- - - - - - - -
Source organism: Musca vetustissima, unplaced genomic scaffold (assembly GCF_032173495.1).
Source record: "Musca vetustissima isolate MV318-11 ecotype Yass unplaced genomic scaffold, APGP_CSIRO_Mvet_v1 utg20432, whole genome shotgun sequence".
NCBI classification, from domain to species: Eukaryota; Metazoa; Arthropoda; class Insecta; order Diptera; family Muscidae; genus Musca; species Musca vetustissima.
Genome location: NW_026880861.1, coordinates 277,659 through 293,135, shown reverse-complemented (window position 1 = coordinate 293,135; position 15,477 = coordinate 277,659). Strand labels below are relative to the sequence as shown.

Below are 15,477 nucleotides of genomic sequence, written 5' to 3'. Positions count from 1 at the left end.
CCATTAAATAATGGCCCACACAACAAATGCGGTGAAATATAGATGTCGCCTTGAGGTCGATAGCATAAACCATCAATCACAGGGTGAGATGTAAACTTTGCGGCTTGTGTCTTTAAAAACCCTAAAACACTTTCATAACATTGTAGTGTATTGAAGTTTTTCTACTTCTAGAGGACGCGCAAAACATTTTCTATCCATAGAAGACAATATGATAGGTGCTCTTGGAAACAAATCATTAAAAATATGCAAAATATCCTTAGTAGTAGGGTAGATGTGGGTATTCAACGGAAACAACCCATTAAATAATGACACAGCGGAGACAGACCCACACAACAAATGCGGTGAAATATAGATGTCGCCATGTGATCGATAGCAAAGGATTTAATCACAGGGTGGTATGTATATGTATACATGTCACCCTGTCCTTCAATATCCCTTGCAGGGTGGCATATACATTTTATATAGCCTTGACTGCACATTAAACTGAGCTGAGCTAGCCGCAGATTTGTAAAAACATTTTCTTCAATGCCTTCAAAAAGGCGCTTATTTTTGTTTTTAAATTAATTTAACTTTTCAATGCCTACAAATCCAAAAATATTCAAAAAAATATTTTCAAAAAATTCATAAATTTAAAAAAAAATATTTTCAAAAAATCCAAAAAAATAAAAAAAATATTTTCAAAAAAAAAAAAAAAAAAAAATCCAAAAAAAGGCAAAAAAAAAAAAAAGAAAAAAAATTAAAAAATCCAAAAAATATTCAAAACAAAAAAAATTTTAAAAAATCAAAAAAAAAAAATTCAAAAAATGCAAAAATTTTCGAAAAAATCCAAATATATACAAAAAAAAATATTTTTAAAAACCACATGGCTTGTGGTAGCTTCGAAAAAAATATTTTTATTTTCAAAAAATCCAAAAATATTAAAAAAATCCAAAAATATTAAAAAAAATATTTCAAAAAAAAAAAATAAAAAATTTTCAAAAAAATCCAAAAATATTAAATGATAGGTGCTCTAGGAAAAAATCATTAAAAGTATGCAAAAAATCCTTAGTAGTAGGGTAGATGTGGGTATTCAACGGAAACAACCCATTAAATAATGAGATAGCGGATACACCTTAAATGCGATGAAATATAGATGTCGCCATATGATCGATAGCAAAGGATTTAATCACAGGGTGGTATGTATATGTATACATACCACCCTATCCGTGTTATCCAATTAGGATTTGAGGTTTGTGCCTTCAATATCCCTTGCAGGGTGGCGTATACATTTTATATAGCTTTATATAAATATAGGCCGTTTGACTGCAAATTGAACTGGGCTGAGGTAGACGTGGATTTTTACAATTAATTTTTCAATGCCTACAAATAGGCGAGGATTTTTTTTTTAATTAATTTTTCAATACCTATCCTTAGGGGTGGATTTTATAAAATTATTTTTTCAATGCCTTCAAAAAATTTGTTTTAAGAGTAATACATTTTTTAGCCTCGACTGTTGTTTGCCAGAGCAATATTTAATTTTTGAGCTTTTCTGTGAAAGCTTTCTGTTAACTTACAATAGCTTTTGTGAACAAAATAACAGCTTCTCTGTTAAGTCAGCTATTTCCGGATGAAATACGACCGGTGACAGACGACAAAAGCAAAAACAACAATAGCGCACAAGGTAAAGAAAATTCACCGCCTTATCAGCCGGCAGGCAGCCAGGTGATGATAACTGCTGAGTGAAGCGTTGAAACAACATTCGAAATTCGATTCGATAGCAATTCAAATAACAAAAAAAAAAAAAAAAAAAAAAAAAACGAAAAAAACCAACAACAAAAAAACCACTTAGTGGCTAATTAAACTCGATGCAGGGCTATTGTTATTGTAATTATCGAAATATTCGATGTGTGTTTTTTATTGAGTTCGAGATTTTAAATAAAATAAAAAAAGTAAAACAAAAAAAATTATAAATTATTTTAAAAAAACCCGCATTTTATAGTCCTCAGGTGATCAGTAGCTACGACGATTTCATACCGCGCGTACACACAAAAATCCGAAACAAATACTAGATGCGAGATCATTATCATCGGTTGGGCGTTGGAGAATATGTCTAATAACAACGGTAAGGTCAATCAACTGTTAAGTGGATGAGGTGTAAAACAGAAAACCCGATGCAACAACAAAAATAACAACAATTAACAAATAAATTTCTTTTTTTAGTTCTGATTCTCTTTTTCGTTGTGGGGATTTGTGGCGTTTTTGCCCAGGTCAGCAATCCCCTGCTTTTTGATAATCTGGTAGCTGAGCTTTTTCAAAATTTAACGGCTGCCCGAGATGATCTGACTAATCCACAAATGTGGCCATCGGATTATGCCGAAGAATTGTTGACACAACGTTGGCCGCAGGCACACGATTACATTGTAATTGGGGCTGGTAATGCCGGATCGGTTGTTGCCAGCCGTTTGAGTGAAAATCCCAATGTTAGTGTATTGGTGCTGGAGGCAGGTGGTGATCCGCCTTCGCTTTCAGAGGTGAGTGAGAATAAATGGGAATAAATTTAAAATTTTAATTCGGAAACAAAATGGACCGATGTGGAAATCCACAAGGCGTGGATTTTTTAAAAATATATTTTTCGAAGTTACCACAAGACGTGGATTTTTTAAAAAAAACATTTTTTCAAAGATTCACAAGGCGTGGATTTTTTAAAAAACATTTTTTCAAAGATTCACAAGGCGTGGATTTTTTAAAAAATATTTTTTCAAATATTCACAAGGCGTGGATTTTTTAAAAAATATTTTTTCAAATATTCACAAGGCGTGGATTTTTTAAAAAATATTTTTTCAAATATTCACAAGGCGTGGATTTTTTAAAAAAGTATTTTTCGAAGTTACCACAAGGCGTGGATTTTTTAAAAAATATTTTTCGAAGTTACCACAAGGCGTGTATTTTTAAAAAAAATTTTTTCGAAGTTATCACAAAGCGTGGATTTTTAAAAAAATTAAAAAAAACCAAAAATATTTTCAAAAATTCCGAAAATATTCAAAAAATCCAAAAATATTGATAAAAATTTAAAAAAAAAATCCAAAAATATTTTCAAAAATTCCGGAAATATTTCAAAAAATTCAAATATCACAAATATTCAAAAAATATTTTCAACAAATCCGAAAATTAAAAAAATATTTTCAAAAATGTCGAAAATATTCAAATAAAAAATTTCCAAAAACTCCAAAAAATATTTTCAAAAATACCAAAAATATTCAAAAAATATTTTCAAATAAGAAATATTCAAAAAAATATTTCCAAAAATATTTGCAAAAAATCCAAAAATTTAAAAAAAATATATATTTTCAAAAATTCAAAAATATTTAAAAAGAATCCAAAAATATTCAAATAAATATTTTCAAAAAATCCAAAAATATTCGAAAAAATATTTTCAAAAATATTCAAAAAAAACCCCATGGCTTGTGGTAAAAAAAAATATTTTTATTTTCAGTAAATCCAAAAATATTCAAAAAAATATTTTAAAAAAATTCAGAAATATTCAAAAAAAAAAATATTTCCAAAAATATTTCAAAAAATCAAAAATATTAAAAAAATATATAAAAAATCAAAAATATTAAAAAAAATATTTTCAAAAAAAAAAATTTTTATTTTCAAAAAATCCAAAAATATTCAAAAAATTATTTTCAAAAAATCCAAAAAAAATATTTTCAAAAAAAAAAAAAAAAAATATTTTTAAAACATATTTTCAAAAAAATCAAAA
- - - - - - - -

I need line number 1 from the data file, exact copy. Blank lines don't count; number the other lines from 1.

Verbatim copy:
Source organism: Musca vetustissima, unplaced genomic scaffold (assembly GCF_032173495.1).